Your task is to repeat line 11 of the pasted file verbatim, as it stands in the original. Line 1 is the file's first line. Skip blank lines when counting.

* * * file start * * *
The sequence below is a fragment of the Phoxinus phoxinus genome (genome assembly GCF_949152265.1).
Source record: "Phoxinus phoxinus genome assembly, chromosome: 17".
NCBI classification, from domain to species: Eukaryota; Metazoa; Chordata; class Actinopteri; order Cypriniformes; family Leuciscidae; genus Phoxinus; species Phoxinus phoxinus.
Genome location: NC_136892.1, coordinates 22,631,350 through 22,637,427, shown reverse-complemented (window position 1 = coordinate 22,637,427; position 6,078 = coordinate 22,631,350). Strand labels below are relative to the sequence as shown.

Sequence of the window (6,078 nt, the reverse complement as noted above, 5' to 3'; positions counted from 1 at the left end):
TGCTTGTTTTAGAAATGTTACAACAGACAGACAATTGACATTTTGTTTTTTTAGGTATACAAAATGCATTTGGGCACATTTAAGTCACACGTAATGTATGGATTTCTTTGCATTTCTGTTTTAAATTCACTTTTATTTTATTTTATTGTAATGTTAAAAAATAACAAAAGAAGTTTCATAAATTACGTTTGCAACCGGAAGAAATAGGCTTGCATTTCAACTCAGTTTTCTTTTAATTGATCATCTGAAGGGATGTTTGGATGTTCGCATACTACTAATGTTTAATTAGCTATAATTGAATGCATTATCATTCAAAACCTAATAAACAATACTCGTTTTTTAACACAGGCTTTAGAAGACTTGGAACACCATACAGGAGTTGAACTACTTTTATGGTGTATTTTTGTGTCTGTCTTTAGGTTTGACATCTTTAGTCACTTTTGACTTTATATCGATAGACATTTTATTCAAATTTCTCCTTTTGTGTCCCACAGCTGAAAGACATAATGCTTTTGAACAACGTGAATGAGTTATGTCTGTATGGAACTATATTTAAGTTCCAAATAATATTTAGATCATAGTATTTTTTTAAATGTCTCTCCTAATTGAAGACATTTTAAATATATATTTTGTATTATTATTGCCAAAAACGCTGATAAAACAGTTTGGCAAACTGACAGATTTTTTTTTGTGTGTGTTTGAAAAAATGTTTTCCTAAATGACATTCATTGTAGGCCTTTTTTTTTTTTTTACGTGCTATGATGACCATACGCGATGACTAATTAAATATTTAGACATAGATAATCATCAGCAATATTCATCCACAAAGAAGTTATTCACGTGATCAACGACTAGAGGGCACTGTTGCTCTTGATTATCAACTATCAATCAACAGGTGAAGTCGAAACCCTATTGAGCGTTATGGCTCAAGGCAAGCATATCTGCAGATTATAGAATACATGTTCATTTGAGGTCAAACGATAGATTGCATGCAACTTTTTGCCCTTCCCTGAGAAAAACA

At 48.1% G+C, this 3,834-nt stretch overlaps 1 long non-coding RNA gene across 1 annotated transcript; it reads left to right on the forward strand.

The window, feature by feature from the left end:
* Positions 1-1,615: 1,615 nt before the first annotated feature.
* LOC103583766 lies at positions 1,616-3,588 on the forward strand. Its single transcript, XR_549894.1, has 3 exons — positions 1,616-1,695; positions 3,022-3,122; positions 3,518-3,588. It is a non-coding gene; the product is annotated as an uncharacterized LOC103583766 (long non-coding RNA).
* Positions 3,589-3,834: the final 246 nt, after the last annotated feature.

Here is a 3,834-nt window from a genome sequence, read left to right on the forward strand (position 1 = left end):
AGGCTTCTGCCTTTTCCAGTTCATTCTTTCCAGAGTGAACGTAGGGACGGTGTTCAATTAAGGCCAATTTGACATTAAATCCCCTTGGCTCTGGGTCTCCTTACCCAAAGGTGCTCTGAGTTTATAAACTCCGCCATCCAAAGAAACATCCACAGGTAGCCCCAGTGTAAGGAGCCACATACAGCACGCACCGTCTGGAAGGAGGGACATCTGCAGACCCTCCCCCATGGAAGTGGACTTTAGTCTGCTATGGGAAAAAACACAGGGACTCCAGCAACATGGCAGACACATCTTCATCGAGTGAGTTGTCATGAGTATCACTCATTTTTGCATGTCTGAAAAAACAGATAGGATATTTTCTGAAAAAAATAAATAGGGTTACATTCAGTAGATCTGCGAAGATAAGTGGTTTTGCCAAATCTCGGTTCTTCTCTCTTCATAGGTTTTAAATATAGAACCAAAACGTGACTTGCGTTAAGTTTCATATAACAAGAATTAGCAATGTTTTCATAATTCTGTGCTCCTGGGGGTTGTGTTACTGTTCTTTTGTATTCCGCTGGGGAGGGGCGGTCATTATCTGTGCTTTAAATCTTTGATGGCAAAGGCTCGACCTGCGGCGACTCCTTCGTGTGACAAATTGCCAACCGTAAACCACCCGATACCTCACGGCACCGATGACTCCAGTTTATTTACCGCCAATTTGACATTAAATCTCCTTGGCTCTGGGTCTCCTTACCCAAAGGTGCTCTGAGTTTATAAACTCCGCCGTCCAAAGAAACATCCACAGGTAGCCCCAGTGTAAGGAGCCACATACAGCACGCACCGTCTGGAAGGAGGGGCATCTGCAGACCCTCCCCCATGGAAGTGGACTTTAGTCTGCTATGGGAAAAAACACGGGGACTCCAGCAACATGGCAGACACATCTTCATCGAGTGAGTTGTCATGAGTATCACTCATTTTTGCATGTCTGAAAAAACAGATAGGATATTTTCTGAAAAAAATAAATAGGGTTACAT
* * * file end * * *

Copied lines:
* Positions 3,589-3,834: the final 246 nt, after the last annotated feature.